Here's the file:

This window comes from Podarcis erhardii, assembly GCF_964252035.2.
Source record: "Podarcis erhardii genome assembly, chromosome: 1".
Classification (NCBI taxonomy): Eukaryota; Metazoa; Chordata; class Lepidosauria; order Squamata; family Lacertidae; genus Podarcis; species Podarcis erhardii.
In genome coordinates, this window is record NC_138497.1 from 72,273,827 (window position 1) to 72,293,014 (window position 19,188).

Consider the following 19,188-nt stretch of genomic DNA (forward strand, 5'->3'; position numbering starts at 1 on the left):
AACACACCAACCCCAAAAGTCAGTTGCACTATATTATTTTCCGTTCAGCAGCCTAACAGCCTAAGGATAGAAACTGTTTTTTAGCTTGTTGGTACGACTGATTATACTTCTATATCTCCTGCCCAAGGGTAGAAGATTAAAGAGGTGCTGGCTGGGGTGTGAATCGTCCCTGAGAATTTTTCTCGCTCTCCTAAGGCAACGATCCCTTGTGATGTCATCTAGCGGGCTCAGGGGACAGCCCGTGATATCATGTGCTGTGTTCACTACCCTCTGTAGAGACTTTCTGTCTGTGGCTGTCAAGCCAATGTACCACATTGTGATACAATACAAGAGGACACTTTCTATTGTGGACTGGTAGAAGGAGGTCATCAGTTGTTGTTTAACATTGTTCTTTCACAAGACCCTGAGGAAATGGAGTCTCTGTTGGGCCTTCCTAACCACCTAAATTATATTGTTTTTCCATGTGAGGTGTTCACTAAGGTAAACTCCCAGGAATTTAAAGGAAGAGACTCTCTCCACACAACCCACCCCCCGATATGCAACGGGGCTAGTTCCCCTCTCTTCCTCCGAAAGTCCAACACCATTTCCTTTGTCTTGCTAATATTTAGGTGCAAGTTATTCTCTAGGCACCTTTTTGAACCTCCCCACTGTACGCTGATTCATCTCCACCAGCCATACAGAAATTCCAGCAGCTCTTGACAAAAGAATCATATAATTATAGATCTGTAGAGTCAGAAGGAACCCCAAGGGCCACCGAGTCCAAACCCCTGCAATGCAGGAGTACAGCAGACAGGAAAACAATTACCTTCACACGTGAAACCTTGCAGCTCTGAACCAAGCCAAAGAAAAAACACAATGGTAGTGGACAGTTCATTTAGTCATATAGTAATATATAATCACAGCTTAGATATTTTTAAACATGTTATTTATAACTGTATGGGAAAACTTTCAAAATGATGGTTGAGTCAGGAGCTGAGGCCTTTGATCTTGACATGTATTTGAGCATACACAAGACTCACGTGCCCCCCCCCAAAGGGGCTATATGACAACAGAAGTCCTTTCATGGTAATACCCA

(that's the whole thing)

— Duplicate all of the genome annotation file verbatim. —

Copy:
This window comes from Podarcis erhardii, assembly GCF_964252035.2.
Source record: "Podarcis erhardii genome assembly, chromosome: 1".
Classification (NCBI taxonomy): Eukaryota; Metazoa; Chordata; class Lepidosauria; order Squamata; family Lacertidae; genus Podarcis; species Podarcis erhardii.
In genome coordinates, this window is record NC_138497.1 from 72,273,827 (window position 1) to 72,293,014 (window position 19,188).

Consider the following 19,188-nt stretch of genomic DNA (forward strand, 5'->3'; position numbering starts at 1 on the left):
AACACACCAACCCCAAAAGTCAGTTGCACTATATTATTTTCCGTTCAGCAGCCTAACAGCCTAAGGATAGAAACTGTTTTTTAGCTTGTTGGTACGACTGATTATACTTCTATATCTCCTGCCCAAGGGTAGAAGATTAAAGAGGTGCTGGCTGGGGTGTGAATCGTCCCTGAGAATTTTTCTCGCTCTCCTAAGGCAACGATCCCTTGTGATGTCATCTAGCGGGCTCAGGGGACAGCCCGTGATATCATGTGCTGTGTTCACTACCCTCTGTAGAGACTTTCTGTCTGTGGCTGTCAAGCCAATGTACCACATTGTGATACAATACAAGAGGACACTTTCTATTGTGGACTGGTAGAAGGAGGTCATCAGTTGTTGTTTAACATTGTTCTTTCACAAGACCCTGAGGAAATGGAGTCTCTGTTGGGCCTTCCTAACCACCTAAATTATATTGTTTTTCCATGTGAGGTGTTCACTAAGGTAAACTCCCAGGAATTTAAAGGAAGAGACTCTCTCCACACAACCCACCCCCCGATATGCAACGGGGCTAGTTCCCCTCTCTTCCTCCGAAAGTCCAACACCATTTCCTTTGTCTTGCTAATATTTAGGTGCAAGTTATTCTCTAGGCACCTTTTTGAACCTCCCCACTGTACGCTGATTCATCTCCACCAGCCATACAGAAATTCCAGCAGCTCTTGACAAAAGAATCATATAATTATAGATCTGTAGAGTCAGAAGGAACCCCAAGGGCCACCGAGTCCAAACCCCTGCAATGCAGGAGTACAGCAGACAGGAAAACAATTACCTTCACACGTGAAACCTTGCAGCTCTGAACCAAGCCAAAGAAAAAACACAATGGTAGTGGACAGTTCATTTAGTCATATAGTAATATATAATCACAGCTTAGATATTTTTAAACATGTTATTTATAACTGTATGGGAAAACTTTCAAAATGATGGTTGAGTCAGGAGCTGAGGCCTTTGATCTTGACATGTATTTGAGCATACACAAGACTCACGTGCCCCCCCCCAAAGGGGCTATATGACAACAGAAGTCCTTTCATGGTAATACCCA